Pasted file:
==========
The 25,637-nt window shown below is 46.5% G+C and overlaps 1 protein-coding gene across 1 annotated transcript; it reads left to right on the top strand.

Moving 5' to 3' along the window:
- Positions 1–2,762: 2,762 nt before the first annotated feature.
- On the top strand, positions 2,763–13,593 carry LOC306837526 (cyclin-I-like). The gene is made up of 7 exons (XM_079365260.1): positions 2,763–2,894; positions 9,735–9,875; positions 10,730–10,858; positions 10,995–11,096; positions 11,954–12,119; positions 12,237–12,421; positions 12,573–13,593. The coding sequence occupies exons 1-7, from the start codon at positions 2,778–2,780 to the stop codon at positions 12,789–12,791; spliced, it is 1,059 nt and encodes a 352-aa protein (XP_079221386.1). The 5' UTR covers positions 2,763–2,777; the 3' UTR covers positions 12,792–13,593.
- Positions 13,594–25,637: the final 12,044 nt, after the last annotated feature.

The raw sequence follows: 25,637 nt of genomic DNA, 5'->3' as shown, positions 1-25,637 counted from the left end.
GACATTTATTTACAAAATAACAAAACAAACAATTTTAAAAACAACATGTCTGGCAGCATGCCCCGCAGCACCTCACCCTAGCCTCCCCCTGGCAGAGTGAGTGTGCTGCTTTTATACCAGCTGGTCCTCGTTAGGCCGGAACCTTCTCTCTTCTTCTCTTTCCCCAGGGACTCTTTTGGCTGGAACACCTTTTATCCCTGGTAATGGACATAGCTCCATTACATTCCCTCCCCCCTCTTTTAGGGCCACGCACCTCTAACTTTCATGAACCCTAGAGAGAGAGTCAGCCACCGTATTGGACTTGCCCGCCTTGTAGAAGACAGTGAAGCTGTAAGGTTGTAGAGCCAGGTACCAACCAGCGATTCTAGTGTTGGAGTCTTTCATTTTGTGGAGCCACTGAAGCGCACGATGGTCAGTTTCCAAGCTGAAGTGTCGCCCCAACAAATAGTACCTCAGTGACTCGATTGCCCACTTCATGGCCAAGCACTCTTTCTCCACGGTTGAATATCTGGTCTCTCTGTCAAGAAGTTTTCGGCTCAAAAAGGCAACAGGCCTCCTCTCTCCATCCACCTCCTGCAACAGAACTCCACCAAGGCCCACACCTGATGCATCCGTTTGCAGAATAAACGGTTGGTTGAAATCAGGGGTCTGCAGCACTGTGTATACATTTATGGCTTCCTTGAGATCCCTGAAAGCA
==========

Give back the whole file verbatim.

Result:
The 25,637-nt window shown below is 46.5% G+C and overlaps 1 protein-coding gene across 1 annotated transcript; it reads left to right on the top strand.

Moving 5' to 3' along the window:
- Positions 1–2,762: 2,762 nt before the first annotated feature.
- On the top strand, positions 2,763–13,593 carry LOC306837526 (cyclin-I-like). The gene is made up of 7 exons (XM_079365260.1): positions 2,763–2,894; positions 9,735–9,875; positions 10,730–10,858; positions 10,995–11,096; positions 11,954–12,119; positions 12,237–12,421; positions 12,573–13,593. The coding sequence occupies exons 1-7, from the start codon at positions 2,778–2,780 to the stop codon at positions 12,789–12,791; spliced, it is 1,059 nt and encodes a 352-aa protein (XP_079221386.1). The 5' UTR covers positions 2,763–2,777; the 3' UTR covers positions 12,792–13,593.
- Positions 13,594–25,637: the final 12,044 nt, after the last annotated feature.

The raw sequence follows: 25,637 nt of genomic DNA, 5'->3' as shown, positions 1-25,637 counted from the left end.
GACATTTATTTACAAAATAACAAAACAAACAATTTTAAAAACAACATGTCTGGCAGCATGCCCCGCAGCACCTCACCCTAGCCTCCCCCTGGCAGAGTGAGTGTGCTGCTTTTATACCAGCTGGTCCTCGTTAGGCCGGAACCTTCTCTCTTCTTCTCTTTCCCCAGGGACTCTTTTGGCTGGAACACCTTTTATCCCTGGTAATGGACATAGCTCCATTACATTCCCTCCCCCCTCTTTTAGGGCCACGCACCTCTAACTTTCATGAACCCTAGAGAGAGAGTCAGCCACCGTATTGGACTTGCCCGCCTTGTAGAAGACAGTGAAGCTGTAAGGTTGTAGAGCCAGGTACCAACCAGCGATTCTAGTGTTGGAGTCTTTCATTTTGTGGAGCCACTGAAGCGCACGATGGTCAGTTTCCAAGCTGAAGTGTCGCCCCAACAAATAGTACCTCAGTGACTCGATTGCCCACTTCATGGCCAAGCACTCTTTCTCCACGGTTGAATATCTGGTCTCTCTGTCAAGAAGTTTTCGGCTCAAAAAGGCAACAGGCCTCCTCTCTCCATCCACCTCCTGCAACAGAACTCCACCAAGGCCCACACCTGATGCATCCGTTTGCAGAATAAACGGTTGGTTGAAATCAGGGGTCTGCAGCACTGTGTATACATTTATGGCTTCCTTGAGATCCCTGAAAGCA